On Saturday, Edmonton Oilers color commentator, insider and radio host of Oilers Now, Bob Stauffer tweeted some completely new line combinations as the team tries to figure out a way out of a recent slide. Not playing nearly up to the level they did to start the season, head coach Dave Tippett is looking for anything, some kind of spark to get this organization headed back in the right direction and the roster has a different look from top to bottom.

While there are changes throughout the lineup, specifically, it appears Tippett is sending a message to one Oilers forward in particular.

The New Oilers Lines

The first line consists of two familiar faces but also includes the additional of a veteran with a propensity to score. James Neal has been added to thel line with Connor McDavid and Zach Kassian in what will be an opportunity for Neal to get back to the torrid scoring pace he was on when the season began.

In somewhat of a surprising move, the second line now consists of Jujhar Khaira with Sam Gagner and Ryan Nugent-Hopkins. Neither Khaira nor Gagner have done much of note and Nugent-Hopkins did not have a great game against the Flames, coughing up the puck in the first ten seconds of the game to give Calgary an early 1-0 lead.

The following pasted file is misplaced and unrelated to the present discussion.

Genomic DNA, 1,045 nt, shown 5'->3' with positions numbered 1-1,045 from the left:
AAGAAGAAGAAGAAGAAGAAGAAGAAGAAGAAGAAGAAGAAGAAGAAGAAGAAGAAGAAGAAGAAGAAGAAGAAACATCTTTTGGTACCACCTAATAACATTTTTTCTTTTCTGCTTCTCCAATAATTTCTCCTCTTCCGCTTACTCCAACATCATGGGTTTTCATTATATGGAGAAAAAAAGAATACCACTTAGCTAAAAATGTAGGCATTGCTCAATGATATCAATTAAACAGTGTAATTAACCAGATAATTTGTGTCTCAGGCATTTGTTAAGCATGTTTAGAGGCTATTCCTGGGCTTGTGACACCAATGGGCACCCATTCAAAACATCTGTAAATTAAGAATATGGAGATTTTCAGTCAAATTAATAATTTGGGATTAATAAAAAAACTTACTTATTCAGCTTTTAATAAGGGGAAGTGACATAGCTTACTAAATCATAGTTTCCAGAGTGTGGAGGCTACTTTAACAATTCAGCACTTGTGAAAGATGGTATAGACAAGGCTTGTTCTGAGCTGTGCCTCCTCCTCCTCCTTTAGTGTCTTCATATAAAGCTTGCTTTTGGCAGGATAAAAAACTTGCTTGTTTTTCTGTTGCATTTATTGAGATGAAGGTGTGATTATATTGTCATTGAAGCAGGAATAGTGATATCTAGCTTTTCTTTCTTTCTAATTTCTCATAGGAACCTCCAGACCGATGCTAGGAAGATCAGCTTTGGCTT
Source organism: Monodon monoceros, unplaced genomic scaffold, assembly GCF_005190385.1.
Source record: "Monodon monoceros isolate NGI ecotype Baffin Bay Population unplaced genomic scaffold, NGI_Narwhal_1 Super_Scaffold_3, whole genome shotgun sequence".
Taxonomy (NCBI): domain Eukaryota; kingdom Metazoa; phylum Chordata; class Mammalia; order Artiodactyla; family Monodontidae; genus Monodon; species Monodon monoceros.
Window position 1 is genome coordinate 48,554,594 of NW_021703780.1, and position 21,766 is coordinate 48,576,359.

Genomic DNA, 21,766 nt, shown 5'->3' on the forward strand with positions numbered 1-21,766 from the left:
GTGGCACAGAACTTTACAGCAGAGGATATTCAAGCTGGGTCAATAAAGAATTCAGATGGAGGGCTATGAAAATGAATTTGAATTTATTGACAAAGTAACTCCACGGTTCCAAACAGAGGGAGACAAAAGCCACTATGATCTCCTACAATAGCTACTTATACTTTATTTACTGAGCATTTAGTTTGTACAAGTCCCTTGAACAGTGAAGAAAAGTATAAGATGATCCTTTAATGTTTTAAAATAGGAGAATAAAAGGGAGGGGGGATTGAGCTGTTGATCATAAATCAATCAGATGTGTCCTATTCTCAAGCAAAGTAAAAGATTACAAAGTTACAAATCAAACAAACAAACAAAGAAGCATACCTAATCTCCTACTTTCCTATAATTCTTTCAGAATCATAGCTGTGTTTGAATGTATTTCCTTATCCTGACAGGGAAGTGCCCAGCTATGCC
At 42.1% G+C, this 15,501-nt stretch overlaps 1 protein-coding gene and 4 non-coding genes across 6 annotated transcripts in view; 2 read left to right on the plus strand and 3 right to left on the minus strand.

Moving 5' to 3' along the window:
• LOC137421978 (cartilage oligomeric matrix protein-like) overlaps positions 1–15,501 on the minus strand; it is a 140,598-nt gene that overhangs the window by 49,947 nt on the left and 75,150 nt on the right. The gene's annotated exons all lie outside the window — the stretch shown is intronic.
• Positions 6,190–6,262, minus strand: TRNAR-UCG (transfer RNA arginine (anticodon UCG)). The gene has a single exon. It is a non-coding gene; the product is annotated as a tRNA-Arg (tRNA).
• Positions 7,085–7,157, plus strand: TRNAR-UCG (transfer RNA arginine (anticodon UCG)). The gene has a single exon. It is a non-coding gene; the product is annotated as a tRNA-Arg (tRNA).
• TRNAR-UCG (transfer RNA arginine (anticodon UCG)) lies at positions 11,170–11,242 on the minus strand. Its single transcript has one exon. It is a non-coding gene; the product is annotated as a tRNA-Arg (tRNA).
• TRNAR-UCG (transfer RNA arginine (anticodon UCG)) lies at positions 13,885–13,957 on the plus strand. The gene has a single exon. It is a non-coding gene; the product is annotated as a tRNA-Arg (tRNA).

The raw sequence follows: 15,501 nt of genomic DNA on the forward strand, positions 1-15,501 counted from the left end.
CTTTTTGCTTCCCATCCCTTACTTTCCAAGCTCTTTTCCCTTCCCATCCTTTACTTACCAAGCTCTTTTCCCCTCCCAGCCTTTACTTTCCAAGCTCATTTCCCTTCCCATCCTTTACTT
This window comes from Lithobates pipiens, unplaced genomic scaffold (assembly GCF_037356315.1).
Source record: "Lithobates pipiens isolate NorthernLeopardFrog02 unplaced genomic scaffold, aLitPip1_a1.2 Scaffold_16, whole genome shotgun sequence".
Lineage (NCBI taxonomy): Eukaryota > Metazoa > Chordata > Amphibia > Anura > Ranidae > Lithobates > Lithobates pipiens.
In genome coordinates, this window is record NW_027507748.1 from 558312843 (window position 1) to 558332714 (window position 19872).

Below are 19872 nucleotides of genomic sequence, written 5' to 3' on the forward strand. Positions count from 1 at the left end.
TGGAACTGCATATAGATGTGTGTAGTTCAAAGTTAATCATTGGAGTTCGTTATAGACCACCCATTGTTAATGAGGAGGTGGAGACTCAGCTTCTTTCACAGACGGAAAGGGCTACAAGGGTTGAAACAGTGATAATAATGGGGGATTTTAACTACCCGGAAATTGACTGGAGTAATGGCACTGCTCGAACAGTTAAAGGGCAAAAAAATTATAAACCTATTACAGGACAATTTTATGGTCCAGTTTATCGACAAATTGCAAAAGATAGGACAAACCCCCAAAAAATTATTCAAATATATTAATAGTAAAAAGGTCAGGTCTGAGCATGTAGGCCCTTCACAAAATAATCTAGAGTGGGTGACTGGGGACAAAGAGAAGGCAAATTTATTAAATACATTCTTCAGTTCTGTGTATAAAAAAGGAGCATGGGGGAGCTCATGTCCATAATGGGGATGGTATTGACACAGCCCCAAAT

The third line is the line of note. Whether it’s a punishment, demotion or wake-up call, Leon Draisaitl will now play the role of center on the third line. He’ll be flanked by Joakim Nygard and Alex Chiasson.

Ouch.

Related: Edmonton’s Prospect Philip Broberg: Soon Part of the Oilers Elite Young Blueline?

Draisaitl’s Struggles Are Evident

Being placed on the third line is clear message to Draisaitl who has clearly fought the game at five-on-five over the past few weeks. Not only has his offensive production declined (it’s still decent) but he’s dragged down the best player in the game while on the ice together and that’s the kind of thing that the coach won’t tolerate.

The numbers are pretty clear and McDavid plays much better at five-on-five when not on the same line as Draisaitl. It’s one thing to struggle, it’s another to make players around you struggle as well. And, with Draisaitl known to be a player whose body language changes when he’s not on McDavid’s line, the coach is challenging him to get out of his own way, kickstart himself and others by playing a simple game and earn his way back up to where he’d like to be.

** Note: It is expected Draisaitl will still get prime power play minutes so the sky isn’t completely falling.

Draisaitl is over-thinking every component of the game. From ill-advised passes to shifts that are far too long, to defensive gaffs, that he’s still producing is a testament to how good a player he is, but there’s something clearly wrong. With a rising frustration level, perhaps a little less responsibility and onus on keeping things simple will help.

If it doesn’t, one can only hope the All-Star break snaps him out of this.

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